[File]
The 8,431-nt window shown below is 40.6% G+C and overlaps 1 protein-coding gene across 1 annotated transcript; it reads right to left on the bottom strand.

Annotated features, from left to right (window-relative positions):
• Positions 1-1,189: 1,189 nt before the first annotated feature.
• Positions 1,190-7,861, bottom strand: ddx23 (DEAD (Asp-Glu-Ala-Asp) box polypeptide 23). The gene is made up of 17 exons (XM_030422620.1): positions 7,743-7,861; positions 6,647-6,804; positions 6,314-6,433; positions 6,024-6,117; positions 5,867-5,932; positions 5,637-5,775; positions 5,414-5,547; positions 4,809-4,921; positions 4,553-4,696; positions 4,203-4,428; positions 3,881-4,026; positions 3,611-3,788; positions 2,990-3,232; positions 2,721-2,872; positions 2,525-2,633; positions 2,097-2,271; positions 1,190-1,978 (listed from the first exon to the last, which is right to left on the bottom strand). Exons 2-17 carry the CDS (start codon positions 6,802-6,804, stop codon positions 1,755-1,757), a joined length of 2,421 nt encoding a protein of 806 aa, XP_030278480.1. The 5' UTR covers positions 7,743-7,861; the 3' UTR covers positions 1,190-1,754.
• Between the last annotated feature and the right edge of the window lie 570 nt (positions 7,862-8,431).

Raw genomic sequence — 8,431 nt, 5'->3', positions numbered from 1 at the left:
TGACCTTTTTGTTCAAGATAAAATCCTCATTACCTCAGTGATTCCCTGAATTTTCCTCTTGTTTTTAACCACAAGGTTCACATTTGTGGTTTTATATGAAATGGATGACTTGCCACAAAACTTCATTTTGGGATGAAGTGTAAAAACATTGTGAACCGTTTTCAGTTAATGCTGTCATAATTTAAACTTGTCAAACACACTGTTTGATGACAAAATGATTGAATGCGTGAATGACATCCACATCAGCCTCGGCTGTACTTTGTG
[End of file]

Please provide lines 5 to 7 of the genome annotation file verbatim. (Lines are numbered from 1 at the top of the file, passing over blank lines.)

• Between the last annotated feature and the right edge of the window lie 570 nt (positions 7,862-8,431).

Raw genomic sequence — 8,431 nt, 5'->3', positions numbered from 1 at the left:
TGACCTTTTTGTTCAAGATAAAATCCTCATTACCTCAGTGATTCCCTGAATTTTCCTCTTGTTTTTAACCACAAGGTTCACATTTGTGGTTTTATATGAAATGGATGACTTGCCACAAAACTTCATTTTGGGATGAAGTGTAAAAACATTGTGAACCGTTTTCAGTTAATGCTGTCATAATTTAAACTTGTCAAACACACTGTTTGATGACAAAATGATTGAATGCGTGAATGACATCCACATCAGCCTCGGCTGTACTTTGTG